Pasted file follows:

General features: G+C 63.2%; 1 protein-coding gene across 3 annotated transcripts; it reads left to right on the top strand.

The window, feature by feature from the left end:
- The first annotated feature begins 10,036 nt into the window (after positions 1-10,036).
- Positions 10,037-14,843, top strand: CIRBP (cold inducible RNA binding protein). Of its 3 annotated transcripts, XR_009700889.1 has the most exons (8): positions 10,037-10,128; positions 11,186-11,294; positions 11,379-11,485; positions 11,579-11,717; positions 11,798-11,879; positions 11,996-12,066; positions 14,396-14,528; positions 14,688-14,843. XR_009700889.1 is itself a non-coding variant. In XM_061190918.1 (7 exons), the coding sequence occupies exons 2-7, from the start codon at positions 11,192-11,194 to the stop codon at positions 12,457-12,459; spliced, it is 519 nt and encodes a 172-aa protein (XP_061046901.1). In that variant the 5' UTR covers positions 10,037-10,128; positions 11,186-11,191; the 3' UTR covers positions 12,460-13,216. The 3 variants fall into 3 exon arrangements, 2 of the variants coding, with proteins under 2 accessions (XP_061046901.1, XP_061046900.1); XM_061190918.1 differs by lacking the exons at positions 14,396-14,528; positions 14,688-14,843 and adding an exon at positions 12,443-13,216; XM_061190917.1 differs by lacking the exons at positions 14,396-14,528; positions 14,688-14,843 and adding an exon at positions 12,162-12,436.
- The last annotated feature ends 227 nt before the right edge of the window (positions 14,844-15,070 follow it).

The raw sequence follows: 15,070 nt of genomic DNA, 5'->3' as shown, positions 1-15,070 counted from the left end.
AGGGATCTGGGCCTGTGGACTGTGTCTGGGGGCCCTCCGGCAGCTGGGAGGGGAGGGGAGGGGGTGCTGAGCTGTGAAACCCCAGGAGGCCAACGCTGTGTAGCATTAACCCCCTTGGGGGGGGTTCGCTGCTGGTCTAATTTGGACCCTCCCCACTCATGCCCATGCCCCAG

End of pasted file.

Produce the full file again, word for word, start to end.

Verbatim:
General features: G+C 63.2%; 1 protein-coding gene across 3 annotated transcripts; it reads left to right on the top strand.

The window, feature by feature from the left end:
- The first annotated feature begins 10,036 nt into the window (after positions 1-10,036).
- Positions 10,037-14,843, top strand: CIRBP (cold inducible RNA binding protein). Of its 3 annotated transcripts, XR_009700889.1 has the most exons (8): positions 10,037-10,128; positions 11,186-11,294; positions 11,379-11,485; positions 11,579-11,717; positions 11,798-11,879; positions 11,996-12,066; positions 14,396-14,528; positions 14,688-14,843. XR_009700889.1 is itself a non-coding variant. In XM_061190918.1 (7 exons), the coding sequence occupies exons 2-7, from the start codon at positions 11,192-11,194 to the stop codon at positions 12,457-12,459; spliced, it is 519 nt and encodes a 172-aa protein (XP_061046901.1). In that variant the 5' UTR covers positions 10,037-10,128; positions 11,186-11,191; the 3' UTR covers positions 12,460-13,216. The 3 variants fall into 3 exon arrangements, 2 of the variants coding, with proteins under 2 accessions (XP_061046901.1, XP_061046900.1); XM_061190918.1 differs by lacking the exons at positions 14,396-14,528; positions 14,688-14,843 and adding an exon at positions 12,443-13,216; XM_061190917.1 differs by lacking the exons at positions 14,396-14,528; positions 14,688-14,843 and adding an exon at positions 12,162-12,436.
- The last annotated feature ends 227 nt before the right edge of the window (positions 14,844-15,070 follow it).

The raw sequence follows: 15,070 nt of genomic DNA, 5'->3' as shown, positions 1-15,070 counted from the left end.
AGGGATCTGGGCCTGTGGACTGTGTCTGGGGGCCCTCCGGCAGCTGGGAGGGGAGGGGAGGGGGTGCTGAGCTGTGAAACCCCAGGAGGCCAACGCTGTGTAGCATTAACCCCCTTGGGGGGGGTTCGCTGCTGGTCTAATTTGGACCCTCCCCACTCATGCCCATGCCCCAG